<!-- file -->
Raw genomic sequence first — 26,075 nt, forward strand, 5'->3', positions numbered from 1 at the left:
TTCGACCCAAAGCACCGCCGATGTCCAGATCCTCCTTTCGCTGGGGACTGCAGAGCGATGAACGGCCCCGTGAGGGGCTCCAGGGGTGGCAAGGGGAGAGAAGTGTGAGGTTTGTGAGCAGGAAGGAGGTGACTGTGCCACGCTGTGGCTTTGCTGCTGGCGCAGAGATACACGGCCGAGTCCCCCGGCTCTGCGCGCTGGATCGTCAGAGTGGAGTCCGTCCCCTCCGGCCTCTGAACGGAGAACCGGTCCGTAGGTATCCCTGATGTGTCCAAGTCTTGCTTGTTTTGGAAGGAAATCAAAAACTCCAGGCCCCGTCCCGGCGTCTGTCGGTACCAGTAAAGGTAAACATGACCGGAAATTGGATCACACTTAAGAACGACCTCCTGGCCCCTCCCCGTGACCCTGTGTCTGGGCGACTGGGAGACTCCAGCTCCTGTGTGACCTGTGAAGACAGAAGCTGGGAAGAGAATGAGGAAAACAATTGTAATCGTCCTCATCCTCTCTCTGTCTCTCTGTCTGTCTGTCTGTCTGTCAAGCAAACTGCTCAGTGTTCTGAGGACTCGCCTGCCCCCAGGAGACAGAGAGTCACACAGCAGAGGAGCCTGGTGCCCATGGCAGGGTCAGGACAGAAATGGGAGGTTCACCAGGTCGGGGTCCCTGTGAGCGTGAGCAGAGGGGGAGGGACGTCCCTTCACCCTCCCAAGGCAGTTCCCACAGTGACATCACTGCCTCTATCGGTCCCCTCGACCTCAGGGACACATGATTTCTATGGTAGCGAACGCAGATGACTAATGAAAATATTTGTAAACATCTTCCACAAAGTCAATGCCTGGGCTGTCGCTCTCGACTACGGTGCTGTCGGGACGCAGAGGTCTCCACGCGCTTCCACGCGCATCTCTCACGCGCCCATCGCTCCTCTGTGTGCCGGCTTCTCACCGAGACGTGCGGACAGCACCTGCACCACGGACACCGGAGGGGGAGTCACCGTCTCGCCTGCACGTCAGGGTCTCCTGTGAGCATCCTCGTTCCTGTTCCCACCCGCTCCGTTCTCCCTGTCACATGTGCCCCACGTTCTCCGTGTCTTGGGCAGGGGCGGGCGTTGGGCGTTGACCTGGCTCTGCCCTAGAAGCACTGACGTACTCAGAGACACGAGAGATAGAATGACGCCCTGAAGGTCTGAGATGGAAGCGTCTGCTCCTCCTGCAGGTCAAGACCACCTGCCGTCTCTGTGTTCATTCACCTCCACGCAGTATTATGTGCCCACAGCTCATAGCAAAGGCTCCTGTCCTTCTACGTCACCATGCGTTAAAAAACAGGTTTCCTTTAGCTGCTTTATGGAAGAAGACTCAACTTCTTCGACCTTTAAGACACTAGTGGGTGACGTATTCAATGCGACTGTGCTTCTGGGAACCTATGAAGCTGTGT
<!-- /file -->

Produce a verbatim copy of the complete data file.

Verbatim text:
Raw genomic sequence first — 26,075 nt, forward strand, 5'->3', positions numbered from 1 at the left:
TTCGACCCAAAGCACCGCCGATGTCCAGATCCTCCTTTCGCTGGGGACTGCAGAGCGATGAACGGCCCCGTGAGGGGCTCCAGGGGTGGCAAGGGGAGAGAAGTGTGAGGTTTGTGAGCAGGAAGGAGGTGACTGTGCCACGCTGTGGCTTTGCTGCTGGCGCAGAGATACACGGCCGAGTCCCCCGGCTCTGCGCGCTGGATCGTCAGAGTGGAGTCCGTCCCCTCCGGCCTCTGAACGGAGAACCGGTCCGTAGGTATCCCTGATGTGTCCAAGTCTTGCTTGTTTTGGAAGGAAATCAAAAACTCCAGGCCCCGTCCCGGCGTCTGTCGGTACCAGTAAAGGTAAACATGACCGGAAATTGGATCACACTTAAGAACGACCTCCTGGCCCCTCCCCGTGACCCTGTGTCTGGGCGACTGGGAGACTCCAGCTCCTGTGTGACCTGTGAAGACAGAAGCTGGGAAGAGAATGAGGAAAACAATTGTAATCGTCCTCATCCTCTCTCTGTCTCTCTGTCTGTCTGTCTGTCTGTCAAGCAAACTGCTCAGTGTTCTGAGGACTCGCCTGCCCCCAGGAGACAGAGAGTCACACAGCAGAGGAGCCTGGTGCCCATGGCAGGGTCAGGACAGAAATGGGAGGTTCACCAGGTCGGGGTCCCTGTGAGCGTGAGCAGAGGGGGAGGGACGTCCCTTCACCCTCCCAAGGCAGTTCCCACAGTGACATCACTGCCTCTATCGGTCCCCTCGACCTCAGGGACACATGATTTCTATGGTAGCGAACGCAGATGACTAATGAAAATATTTGTAAACATCTTCCACAAAGTCAATGCCTGGGCTGTCGCTCTCGACTACGGTGCTGTCGGGACGCAGAGGTCTCCACGCGCTTCCACGCGCATCTCTCACGCGCCCATCGCTCCTCTGTGTGCCGGCTTCTCACCGAGACGTGCGGACAGCACCTGCACCACGGACACCGGAGGGGGAGTCACCGTCTCGCCTGCACGTCAGGGTCTCCTGTGAGCATCCTCGTTCCTGTTCCCACCCGCTCCGTTCTCCCTGTCACATGTGCCCCACGTTCTCCGTGTCTTGGGCAGGGGCGGGCGTTGGGCGTTGACCTGGCTCTGCCCTAGAAGCACTGACGTACTCAGAGACACGAGAGATAGAATGACGCCCTGAAGGTCTGAGATGGAAGCGTCTGCTCCTCCTGCAGGTCAAGACCACCTGCCGTCTCTGTGTTCATTCACCTCCACGCAGTATTATGTGCCCACAGCTCATAGCAAAGGCTCCTGTCCTTCTACGTCACCATGCGTTAAAAAACAGGTTTCCTTTAGCTGCTTTATGGAAGAAGACTCAACTTCTTCGACCTTTAAGACACTAGTGGGTGACGTATTCAATGCGACTGTGCTTCTGGGAACCTATGAAGCTGTGT